Ninth Circuit's Prospective Liberal Copyright Law


How does one parse long sentences in legal writing? Simple, try get rid of the distracting stuff in the middle of sentences, and reduce the sentences or even paragraphs to their core.

Example, considering the following holding in the Northern District of California (Martin J. Jenkins and Elizabeth D. Laporte Judges)


NETBULA, LLC v. SUN MICROSYSTEMS, INC. (N.D. Cal, 2007) (PDF)


The first provision in the 2000 Agreement, tilted "Netbula ONC RPC SDK and POWERRPC SDK Product License" grants to Storagetek:

"a non-exclusive, perpetual, irrevocable license for use by Storagetek's employees, consultants and subsidiaries for up to ONE user(s) for each of the licenses purchased, to use the PowerRPC SDK Product under Windows NT and 95/98 platforms; each user can only use the software on one on[sic] computer."

...

First, turning to the number of users, both the 2000 and 2004 Agreements state that one user may use each of the licenses purchased. This provision does not limit how the software may be used, but instead defines what the purchase of one license gives the buyer. The amount charged for each license is set forth separately in Exhibit C to the contract. (Melnick Decl., Exh. 1 at 7.) The parties agree that StorageTek purchased eight licenses with the 2000 agreement and at least one with the 2004 agreement. The agreement, therefore, does not appear to limit the scope of the license. Instead, like the compatibility requirements in Sun II, the limitation on the number of users is a separate contractual promise, or covenant, that does not limit or condition the use of the license. Therefore, because this provision is not a limitation on the scope of the license, Plaintiff is not entitled to a copyright infringement claim on this issue.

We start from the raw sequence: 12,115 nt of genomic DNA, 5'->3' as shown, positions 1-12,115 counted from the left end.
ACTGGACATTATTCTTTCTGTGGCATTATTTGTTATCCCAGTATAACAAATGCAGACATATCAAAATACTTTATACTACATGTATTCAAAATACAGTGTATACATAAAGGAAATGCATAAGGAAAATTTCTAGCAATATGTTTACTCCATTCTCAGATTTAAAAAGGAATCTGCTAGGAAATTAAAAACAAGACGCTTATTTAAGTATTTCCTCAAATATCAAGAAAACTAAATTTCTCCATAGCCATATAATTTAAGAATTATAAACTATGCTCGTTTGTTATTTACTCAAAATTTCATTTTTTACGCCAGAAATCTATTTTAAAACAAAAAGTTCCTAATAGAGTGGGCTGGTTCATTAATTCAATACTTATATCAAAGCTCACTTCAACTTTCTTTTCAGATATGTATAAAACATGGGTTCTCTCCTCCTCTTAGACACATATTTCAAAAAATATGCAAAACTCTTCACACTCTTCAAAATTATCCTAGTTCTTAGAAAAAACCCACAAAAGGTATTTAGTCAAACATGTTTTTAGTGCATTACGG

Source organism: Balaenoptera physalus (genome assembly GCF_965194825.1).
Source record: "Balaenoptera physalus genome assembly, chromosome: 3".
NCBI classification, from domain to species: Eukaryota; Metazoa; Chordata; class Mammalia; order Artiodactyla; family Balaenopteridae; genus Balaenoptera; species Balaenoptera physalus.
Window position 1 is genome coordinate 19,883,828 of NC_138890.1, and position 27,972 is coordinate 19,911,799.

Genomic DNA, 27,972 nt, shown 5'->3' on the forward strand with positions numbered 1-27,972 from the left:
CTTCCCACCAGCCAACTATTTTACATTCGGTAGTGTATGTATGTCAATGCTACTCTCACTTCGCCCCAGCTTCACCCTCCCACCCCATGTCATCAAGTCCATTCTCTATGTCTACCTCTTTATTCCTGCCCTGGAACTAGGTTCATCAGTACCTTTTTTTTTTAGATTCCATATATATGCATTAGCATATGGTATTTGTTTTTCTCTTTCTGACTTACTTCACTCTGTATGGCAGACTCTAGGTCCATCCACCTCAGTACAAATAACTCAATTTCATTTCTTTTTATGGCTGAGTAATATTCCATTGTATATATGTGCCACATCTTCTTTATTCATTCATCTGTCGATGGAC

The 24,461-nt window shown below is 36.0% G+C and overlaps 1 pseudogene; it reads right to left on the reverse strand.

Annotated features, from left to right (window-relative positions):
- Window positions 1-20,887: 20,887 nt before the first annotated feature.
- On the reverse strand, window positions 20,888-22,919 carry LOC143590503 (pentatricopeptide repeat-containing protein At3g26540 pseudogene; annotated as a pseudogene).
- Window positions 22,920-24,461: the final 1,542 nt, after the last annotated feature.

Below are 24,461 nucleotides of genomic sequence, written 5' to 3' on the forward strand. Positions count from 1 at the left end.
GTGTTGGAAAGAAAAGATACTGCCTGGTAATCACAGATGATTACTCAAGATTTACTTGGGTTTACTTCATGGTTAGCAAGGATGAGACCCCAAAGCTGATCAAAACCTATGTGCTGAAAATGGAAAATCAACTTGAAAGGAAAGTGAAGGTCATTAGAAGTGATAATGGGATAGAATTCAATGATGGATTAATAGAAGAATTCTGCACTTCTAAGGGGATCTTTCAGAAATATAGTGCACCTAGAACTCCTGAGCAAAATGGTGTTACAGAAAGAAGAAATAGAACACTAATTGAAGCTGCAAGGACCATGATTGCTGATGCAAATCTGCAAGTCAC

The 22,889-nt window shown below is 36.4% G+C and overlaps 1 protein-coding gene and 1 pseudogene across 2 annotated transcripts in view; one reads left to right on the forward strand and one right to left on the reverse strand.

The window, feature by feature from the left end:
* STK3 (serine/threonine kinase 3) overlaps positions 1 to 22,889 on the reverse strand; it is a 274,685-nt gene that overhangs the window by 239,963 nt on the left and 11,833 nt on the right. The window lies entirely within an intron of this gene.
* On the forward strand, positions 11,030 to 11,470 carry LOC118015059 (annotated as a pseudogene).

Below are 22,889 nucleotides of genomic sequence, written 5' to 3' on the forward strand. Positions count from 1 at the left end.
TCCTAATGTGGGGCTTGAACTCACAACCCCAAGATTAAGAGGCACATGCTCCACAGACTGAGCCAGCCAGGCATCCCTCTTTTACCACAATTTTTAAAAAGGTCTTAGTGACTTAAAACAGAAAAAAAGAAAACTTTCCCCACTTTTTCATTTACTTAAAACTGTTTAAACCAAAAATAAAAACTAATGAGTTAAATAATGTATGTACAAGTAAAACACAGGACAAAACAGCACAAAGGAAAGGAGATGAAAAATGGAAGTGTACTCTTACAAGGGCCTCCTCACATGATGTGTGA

We can remove the text in red color. The result after applying the reduction (the Court's Holding) is:

This provision [that each user can only use the software on one computer for each license purchased] does not limit how the software may be used. The limitation on the number of users ... does not limit or condition the use of the license. Therefore, Plaintiff is not entitled to a copyright infringement claim.


Actually, the second setence in the holding above is redundant, so the holding by the Northern District California is simply:

This provision that each user can only use the software on one computer for each license purchased does not limit how the software may be used. Therefore, Plaintiff is not entitled to a copyright infringement claim.

The Ninth Circuit may affirm the above.

Source: http://www.american-justice.org


 
(PDF) Judge made law: Ninth Circuit Copyright Law (if affirmed)
 

Equal Justice » Commentary » Ninth Circuit Copyright Law
 
(PDF) Judge made law: Ninth Circuit Copyright Law (if affirmed)
 

Login